There are strong indications that importers of used vehicles also known as Tokunbo have now resulted in the importation of accidented cars following the astronomical rise in the cost of imported second-hand vehicles popularly known as Tokunbo.
Importers of used vehicles said the cost of used vehicles have risen by over 100 per cent in the last six months as a result of the new policies on importation of used cars.
The Nigeria Customs Service (NCS) had in January 2022 introduced a new valuation system known as the Vehicle Identification Number (VIN) valuation system used for allocating standard values to all vehicles coming into the country.
The system, according to Customs, automatically determines the value of import duty that an importer is expected to pay on any imported car immediately after the vehicle is passed through a dedicated scanning machine.
Similarly, the Service also outlawed the importation of vehicles above 15 years old, insisting that such vehicles are overage and prohibited from coming into the country.
Reacting to the rising cost of used vehicles, the President of United Berger Automobile Dealers Association in Lagos, Chief Metche Nnadiekwe, alleged that there is a calculated attempt to prevent those in the middle class from owning vehicles.
Nnadiekwe called on the federal government to urgently review the new policies on importation of used vehicles to protect the business of importers.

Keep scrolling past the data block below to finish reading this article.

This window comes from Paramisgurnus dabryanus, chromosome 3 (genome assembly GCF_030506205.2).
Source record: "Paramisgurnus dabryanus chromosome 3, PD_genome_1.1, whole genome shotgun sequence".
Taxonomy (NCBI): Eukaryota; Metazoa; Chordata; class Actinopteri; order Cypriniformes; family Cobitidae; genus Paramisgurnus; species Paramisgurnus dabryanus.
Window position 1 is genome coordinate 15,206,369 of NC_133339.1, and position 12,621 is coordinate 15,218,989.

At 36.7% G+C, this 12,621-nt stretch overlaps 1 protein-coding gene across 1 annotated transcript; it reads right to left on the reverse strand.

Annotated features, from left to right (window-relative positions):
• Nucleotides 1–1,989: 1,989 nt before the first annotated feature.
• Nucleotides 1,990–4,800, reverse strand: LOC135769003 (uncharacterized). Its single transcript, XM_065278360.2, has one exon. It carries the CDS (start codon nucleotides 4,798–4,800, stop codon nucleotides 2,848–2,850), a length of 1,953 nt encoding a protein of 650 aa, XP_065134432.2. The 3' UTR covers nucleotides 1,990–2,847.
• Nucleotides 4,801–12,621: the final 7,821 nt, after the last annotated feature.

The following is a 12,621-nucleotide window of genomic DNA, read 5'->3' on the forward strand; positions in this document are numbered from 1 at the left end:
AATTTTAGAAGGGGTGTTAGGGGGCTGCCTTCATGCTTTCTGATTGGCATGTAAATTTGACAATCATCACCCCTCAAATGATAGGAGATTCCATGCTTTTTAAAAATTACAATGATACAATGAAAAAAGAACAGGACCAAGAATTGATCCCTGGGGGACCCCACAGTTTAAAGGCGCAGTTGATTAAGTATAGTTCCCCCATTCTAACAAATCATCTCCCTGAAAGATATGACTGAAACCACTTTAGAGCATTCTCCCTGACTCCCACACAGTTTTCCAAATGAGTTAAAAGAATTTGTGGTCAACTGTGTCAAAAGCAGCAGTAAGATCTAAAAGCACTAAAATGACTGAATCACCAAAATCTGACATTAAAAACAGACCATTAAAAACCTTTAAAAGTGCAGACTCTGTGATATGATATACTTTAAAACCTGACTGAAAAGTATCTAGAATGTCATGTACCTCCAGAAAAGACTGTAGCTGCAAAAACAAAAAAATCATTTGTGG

“I think there is a calculated attempt to black out the middle class from owning a car of their own in this country, otherwise a car that is supposed to be cleared with N600,000 is now cleared with N2.5 million and if there is delay, you will still have to pay for demurrage.
“With the demurrage you are clearing the vehicle with about N2.6 million. When you now add the vehicle cost, who will buy it, where would the middle class get the money? Before you sell a car now, it will take weeks, because you won’t see anybody coming to buy,” he said.
An auto dealer, Ademola Lukman, said Nigerians are already drifting from buyers of used vehicles to buyers of accidented vehicles.
He disclosed that many motor dealers in Nigeria now buy and repair accidented vehicles, which is a little bit cheaper than the non-accidented foreign used cars.
He urged the NCS to review the ban on ‘overage’ vehicles so as to allow more Nigerians the opportunity to own vehicles.
Responding, the National Public Relations Officer of the Service, DC Timi Bomodi, explained that customs duty is to implement Federal Extant Laws and that those behind the cry should channel the campaign to the government.
Bomodi said: “The new law pegged the age of used vehicle that is allowed into the country at 10 years. Anyone above 10 years would be seized out rightly.
“The importers requested that certain customs operations be automated and cannot turn around to now say a different thing.”